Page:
Google does however, have every right to determine what will or won’t carry weight in their algorithm and like it or not Google will continue to be part of the discussion over paid contextual links. Jeff Behrendt himself is billing the new system in part as a Google Killer and almost seems to be saying that taking Google down is one reason we should all sign up for the contextual links program.
We all know the Google stance on paid links. They don’t like them. Google has been recommending for some time that site owners add a nofollow to paid links on their sites. If it weren’t for Google would there be a reason to hide who is and isn’t in the program? I could argue that the entire worth of the V7N system hinges on the non disclosure agreement that advertisers and publishers enter into. One does have to call into question the ethics of a program where you can’t ever admit to being a participant. Nondisclosure doesn’t automatically make something wrong, but it does allow for the questions to be raised.
V7N says the links will be undetectable as being paid links. I’d say they’ll be virtually undetectable.
How hard will it be for a search engine to find out if the links are paid links? Very difficult. How can a search engine tell that an ordinary link is there only because someone paid for it to be there? It’s just a link after all no different than most other links they’ll encounter.
Difficult does not mean impossible, though it can probably never be determined with 100% accuracy if a link is paid. However pretend for a moment that a site is found to be part of the program and is selling links. A search engine might decide that all links leaving that site are to come into question. It could de-weight every link out of the site.
And even with a nondisclosure agreement it won’t be all that hard to find sites participating. Again I call into question how high quality the sites accepted as publishers really will be. People can’t figure out not to click on their own AdSense ads, you think they’ll get the concept of not letting it be known they’re selling links? Most will keep the secret and many others will be scared by the $1,000,000 penalty for letting the cat out of the bag. But people have done much stupider things and how about the first angry publisher who feels John and Jeff aren’t getting them enough links. Will that $1,000,000 threat hold up in court?
Search engines collect a lot of linkage data. With a few seed sites they can probably track many of the sites on both the selling and buying side. And both the V7N and Digital Point threads where people are lining up to get in are already giving hints at the seeds. True the specific URLs aren’t being mentioned, but how many of those same people will have the blogs in their forum signatures?
NDA or not in time some of the publishers participating will be found out and once they are so will some of the advertisers. The larger the network of advertisers and bloggers the harder it will be to find most, but harder does not mean impossible. Sites that link to each other do begin to form neighborhoods that can be detected.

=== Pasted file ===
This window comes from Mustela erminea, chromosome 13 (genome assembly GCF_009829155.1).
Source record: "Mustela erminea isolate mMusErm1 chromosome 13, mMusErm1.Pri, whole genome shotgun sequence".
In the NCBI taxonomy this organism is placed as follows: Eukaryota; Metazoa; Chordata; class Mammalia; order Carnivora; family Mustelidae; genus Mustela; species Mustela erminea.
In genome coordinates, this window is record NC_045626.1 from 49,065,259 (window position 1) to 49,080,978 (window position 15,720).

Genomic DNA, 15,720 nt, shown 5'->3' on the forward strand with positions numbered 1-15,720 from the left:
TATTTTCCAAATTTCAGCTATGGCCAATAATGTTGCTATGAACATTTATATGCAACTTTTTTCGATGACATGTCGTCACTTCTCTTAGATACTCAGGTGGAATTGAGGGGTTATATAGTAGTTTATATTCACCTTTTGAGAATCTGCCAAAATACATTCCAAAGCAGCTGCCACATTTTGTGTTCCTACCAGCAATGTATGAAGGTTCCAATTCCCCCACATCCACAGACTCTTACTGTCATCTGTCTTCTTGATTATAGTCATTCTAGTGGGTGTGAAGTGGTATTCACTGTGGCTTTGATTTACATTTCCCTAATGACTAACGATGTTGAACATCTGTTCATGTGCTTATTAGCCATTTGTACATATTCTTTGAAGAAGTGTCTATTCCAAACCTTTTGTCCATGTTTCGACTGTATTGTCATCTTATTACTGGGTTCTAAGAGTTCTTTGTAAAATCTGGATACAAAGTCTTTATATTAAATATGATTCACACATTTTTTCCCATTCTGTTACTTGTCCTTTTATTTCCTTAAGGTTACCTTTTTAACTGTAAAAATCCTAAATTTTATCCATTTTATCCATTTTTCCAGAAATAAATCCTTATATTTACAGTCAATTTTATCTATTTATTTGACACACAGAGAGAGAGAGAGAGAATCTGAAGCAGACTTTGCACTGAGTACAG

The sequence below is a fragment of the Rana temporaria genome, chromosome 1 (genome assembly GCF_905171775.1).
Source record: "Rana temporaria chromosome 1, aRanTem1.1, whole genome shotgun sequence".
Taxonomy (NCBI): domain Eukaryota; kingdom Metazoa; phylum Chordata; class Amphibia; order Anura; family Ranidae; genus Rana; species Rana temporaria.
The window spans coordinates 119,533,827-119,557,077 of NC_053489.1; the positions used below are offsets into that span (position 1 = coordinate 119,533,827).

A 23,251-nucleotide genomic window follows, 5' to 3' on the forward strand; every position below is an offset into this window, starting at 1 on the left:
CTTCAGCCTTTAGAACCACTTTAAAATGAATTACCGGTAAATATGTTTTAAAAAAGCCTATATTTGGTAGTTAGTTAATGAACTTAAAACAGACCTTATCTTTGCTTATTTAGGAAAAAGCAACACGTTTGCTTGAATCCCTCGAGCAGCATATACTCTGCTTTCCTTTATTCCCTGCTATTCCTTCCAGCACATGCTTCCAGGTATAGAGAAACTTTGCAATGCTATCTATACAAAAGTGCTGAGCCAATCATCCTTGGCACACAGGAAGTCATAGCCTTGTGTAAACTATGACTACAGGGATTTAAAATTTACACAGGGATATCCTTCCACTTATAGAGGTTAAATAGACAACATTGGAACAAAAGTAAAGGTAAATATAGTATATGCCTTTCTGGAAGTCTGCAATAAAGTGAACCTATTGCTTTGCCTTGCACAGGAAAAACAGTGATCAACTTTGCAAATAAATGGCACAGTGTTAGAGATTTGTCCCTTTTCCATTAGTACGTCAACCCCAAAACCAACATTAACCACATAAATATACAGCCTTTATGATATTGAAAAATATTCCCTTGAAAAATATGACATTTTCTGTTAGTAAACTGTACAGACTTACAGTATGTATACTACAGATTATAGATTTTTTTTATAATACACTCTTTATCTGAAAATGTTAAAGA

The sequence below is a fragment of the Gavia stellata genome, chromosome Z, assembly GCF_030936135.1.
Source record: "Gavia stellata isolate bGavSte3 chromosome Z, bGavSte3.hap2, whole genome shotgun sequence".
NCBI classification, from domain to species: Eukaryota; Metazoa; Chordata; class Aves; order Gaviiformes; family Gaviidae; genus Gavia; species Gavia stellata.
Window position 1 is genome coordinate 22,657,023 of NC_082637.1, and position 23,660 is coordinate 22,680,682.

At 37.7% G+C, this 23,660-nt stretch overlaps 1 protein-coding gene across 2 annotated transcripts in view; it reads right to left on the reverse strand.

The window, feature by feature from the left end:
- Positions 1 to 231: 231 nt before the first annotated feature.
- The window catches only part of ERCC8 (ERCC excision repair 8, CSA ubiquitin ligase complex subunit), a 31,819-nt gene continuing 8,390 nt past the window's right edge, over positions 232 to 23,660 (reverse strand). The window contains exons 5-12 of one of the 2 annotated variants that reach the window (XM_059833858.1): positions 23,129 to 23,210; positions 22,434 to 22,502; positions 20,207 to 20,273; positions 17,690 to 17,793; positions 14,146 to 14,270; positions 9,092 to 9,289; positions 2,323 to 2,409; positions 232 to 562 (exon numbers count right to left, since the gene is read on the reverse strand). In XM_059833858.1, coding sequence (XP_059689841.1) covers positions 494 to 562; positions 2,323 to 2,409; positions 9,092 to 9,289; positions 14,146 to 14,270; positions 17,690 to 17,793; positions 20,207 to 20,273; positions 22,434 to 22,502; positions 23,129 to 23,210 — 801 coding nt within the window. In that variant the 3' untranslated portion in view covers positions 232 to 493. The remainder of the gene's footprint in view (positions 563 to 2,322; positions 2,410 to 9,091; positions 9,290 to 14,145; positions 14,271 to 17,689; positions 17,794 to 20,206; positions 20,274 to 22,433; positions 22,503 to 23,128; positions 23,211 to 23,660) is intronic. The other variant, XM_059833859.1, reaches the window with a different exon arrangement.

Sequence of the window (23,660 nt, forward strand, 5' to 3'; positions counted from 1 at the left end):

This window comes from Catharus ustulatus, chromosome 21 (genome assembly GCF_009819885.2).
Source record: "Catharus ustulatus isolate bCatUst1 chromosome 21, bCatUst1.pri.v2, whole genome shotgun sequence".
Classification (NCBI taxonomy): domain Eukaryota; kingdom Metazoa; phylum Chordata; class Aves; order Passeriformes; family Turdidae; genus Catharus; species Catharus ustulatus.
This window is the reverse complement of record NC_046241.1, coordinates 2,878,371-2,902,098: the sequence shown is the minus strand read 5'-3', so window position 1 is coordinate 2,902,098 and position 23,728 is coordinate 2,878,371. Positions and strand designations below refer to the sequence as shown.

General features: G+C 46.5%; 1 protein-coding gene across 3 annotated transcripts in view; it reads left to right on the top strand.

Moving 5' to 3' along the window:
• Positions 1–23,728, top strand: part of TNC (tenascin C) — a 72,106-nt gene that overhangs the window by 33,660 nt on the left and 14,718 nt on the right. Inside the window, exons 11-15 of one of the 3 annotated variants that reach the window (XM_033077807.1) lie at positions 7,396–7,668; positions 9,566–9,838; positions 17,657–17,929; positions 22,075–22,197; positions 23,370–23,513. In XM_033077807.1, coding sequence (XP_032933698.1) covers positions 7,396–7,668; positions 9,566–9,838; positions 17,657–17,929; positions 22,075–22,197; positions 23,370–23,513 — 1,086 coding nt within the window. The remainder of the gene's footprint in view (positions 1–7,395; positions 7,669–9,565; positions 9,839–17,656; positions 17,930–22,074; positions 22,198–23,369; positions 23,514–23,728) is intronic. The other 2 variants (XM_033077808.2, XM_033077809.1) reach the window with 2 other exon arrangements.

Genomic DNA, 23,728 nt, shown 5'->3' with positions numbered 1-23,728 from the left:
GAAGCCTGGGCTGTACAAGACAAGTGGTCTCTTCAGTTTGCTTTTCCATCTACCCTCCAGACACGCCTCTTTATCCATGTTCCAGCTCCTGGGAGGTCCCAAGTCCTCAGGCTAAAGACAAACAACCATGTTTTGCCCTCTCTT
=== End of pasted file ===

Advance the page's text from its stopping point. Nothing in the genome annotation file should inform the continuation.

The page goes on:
You might think after the last few paragraphs that I’m against this program. You’d be wrong if you do though. I think John and Jeff have launched what will prove to be a highly successful system for buying and selling links. V7N Contextual Links is a brand new system and as with all new systems has some bugs that will need to be worked out. In time they may very well give advertisers a little more control over where their links end up. They’ve already hinted that they will raise prices and thus the payout to publishers.
I also won’t judge this system based on an ethical debate. I think it’s fair to raise the issue, but there’s nothing wrong with buying or selling links in spite of what a certain Mountain View search engine would like us to believe. People were buying and selling links before Google and they will continue after Google. It’s a very natural part of marketing a site.
But again though Google may be misguided in thinking the practice ethical, they do have every right not to place value on links that are purchased. It does go against the idea of considering a link as a citation or vote. And Google has been pretty good and discovering most linking schemes that have come before. They may not be able to tell right away whether a contextual link is being bought and sold, but I see no reason to think they never will. As much as V7N is going to try not to leave one there will be some kind of footprint with the system.
My guess is this system will work for a few years which is more than enough to make it worthwhile to anyone joining. In time it may not work as effectively or even at all, but by then someone will have developed another system that will. One thing is already certain. People can’t seem to sign up as bloggers fast enough and V7N has already raised a lot of money from advertisers wanting to participate. Time will tell how effective the program is, but it’s off to a good start. And since I happen to like both John and Jeff I wish them good luck with it.
Links to More Thoughts on V7N Contextual Links
Announcing Contextual Links @ V7N
V7N Contextual Links : Link Buying Service for SEO & Bloggers
V7N launches Contextual Link Ad Network
The New Contextual Links @ V7N
V7N Enters the Link Buying Business
V7 boasting ethical paid links
Steven Bradley is a web designer and search engine optimization
specialist. Known to many in the webmaster/seo community by the username
vangogh, he is the author of TheVanBlog, which focuses on how to build
and optimize websites and market them online.